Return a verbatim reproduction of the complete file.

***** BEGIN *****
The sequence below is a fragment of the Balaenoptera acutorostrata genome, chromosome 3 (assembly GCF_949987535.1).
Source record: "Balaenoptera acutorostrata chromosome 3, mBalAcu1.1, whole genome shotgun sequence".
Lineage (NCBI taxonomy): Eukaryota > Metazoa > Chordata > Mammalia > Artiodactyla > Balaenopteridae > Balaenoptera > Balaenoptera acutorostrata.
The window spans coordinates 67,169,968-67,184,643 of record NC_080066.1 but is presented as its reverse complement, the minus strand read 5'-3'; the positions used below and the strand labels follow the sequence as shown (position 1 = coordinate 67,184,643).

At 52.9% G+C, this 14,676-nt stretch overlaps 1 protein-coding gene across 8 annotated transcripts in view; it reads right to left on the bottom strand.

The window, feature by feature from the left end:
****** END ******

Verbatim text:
The sequence below is a fragment of the Balaenoptera acutorostrata genome, chromosome 3 (assembly GCF_949987535.1).
Source record: "Balaenoptera acutorostrata chromosome 3, mBalAcu1.1, whole genome shotgun sequence".
Lineage (NCBI taxonomy): Eukaryota > Metazoa > Chordata > Mammalia > Artiodactyla > Balaenopteridae > Balaenoptera > Balaenoptera acutorostrata.
The window spans coordinates 67,169,968-67,184,643 of record NC_080066.1 but is presented as its reverse complement, the minus strand read 5'-3'; the positions used below and the strand labels follow the sequence as shown (position 1 = coordinate 67,184,643).

At 52.9% G+C, this 14,676-nt stretch overlaps 1 protein-coding gene across 8 annotated transcripts in view; it reads right to left on the bottom strand.

The window, feature by feature from the left end: